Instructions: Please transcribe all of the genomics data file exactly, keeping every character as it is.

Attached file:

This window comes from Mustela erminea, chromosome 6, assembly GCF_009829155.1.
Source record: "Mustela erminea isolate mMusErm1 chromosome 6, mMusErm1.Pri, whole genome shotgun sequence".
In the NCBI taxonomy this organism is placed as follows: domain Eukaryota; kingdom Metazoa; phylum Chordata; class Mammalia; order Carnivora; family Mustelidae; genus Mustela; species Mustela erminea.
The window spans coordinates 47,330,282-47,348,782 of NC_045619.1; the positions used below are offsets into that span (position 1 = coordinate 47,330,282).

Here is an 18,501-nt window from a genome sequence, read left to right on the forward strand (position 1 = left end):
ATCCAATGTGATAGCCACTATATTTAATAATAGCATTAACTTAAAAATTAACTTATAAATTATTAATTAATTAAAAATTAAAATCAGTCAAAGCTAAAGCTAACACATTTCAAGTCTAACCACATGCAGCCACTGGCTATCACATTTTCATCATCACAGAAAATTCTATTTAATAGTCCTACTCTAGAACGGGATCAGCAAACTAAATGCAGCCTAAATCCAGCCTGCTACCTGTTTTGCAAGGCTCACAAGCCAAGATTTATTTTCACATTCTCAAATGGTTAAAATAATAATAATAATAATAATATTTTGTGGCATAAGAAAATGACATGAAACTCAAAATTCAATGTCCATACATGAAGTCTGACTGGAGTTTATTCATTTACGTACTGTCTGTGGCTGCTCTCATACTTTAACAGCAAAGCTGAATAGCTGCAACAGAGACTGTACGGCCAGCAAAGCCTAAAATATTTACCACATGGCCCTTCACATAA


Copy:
This window comes from Mustela erminea, chromosome 6, assembly GCF_009829155.1.
Source record: "Mustela erminea isolate mMusErm1 chromosome 6, mMusErm1.Pri, whole genome shotgun sequence".
In the NCBI taxonomy this organism is placed as follows: domain Eukaryota; kingdom Metazoa; phylum Chordata; class Mammalia; order Carnivora; family Mustelidae; genus Mustela; species Mustela erminea.
The window spans coordinates 47,330,282-47,348,782 of NC_045619.1; the positions used below are offsets into that span (position 1 = coordinate 47,330,282).

Here is an 18,501-nt window from a genome sequence, read left to right on the forward strand (position 1 = left end):
ATCCAATGTGATAGCCACTATATTTAATAATAGCATTAACTTAAAAATTAACTTATAAATTATTAATTAATTAAAAATTAAAATCAGTCAAAGCTAAAGCTAACACATTTCAAGTCTAACCACATGCAGCCACTGGCTATCACATTTTCATCATCACAGAAAATTCTATTTAATAGTCCTACTCTAGAACGGGATCAGCAAACTAAATGCAGCCTAAATCCAGCCTGCTACCTGTTTTGCAAGGCTCACAAGCCAAGATTTATTTTCACATTCTCAAATGGTTAAAATAATAATAATAATAATAATATTTTGTGGCATAAGAAAATGACATGAAACTCAAAATTCAATGTCCATACATGAAGTCTGACTGGAGTTTATTCATTTACGTACTGTCTGTGGCTGCTCTCATACTTTAACAGCAAAGCTGAATAGCTGCAACAGAGACTGTACGGCCAGCAAAGCCTAAAATATTTACCACATGGCCCTTCACATAA